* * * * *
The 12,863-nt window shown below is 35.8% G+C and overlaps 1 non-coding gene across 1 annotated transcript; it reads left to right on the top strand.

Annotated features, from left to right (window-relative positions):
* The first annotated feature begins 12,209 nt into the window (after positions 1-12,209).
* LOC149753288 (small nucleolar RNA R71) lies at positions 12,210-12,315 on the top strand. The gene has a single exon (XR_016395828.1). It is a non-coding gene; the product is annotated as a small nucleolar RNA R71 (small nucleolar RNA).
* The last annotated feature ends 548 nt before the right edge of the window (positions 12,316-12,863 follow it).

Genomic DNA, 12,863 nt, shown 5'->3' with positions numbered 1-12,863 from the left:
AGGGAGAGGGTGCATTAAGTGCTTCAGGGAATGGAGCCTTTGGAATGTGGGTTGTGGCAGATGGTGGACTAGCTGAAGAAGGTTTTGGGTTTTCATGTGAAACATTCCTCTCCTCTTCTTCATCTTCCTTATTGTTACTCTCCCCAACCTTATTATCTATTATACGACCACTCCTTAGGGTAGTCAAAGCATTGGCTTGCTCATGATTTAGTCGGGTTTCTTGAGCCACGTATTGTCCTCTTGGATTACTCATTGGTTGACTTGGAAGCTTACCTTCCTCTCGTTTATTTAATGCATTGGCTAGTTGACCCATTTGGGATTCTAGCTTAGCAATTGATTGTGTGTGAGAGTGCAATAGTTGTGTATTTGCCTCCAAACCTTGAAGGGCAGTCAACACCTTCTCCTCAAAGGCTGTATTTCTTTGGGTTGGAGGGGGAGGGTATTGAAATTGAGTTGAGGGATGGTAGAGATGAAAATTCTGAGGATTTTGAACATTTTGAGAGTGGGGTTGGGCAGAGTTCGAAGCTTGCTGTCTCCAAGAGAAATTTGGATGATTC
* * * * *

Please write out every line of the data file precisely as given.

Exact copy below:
The 12,863-nt window shown below is 35.8% G+C and overlaps 1 non-coding gene across 1 annotated transcript; it reads left to right on the top strand.

Annotated features, from left to right (window-relative positions):
* The first annotated feature begins 12,209 nt into the window (after positions 1-12,209).
* LOC149753288 (small nucleolar RNA R71) lies at positions 12,210-12,315 on the top strand. The gene has a single exon (XR_016395828.1). It is a non-coding gene; the product is annotated as a small nucleolar RNA R71 (small nucleolar RNA).
* The last annotated feature ends 548 nt before the right edge of the window (positions 12,316-12,863 follow it).

Genomic DNA, 12,863 nt, shown 5'->3' with positions numbered 1-12,863 from the left:
AGGGAGAGGGTGCATTAAGTGCTTCAGGGAATGGAGCCTTTGGAATGTGGGTTGTGGCAGATGGTGGACTAGCTGAAGAAGGTTTTGGGTTTTCATGTGAAACATTCCTCTCCTCTTCTTCATCTTCCTTATTGTTACTCTCCCCAACCTTATTATCTATTATACGACCACTCCTTAGGGTAGTCAAAGCATTGGCTTGCTCATGATTTAGTCGGGTTTCTTGAGCCACGTATTGTCCTCTTGGATTACTCATTGGTTGACTTGGAAGCTTACCTTCCTCTCGTTTATTTAATGCATTGGCTAGTTGACCCATTTGGGATTCTAGCTTAGCAATTGATTGTGTGTGAGAGTGCAATAGTTGTGTATTTGCCTCCAAACCTTGAAGGGCAGTCAACACCTTCTCCTCAAAGGCTGTATTTCTTTGGGTTGGAGGGGGAGGGTATTGAAATTGAGTTGAGGGATGGTAGAGATGAAAATTCTGAGGATTTTGAACATTTTGAGAGTGGGGTTGGGCAGAGTTCGAAGCTTGCTGTCTCCAAGAGAAATTTGGATGATTC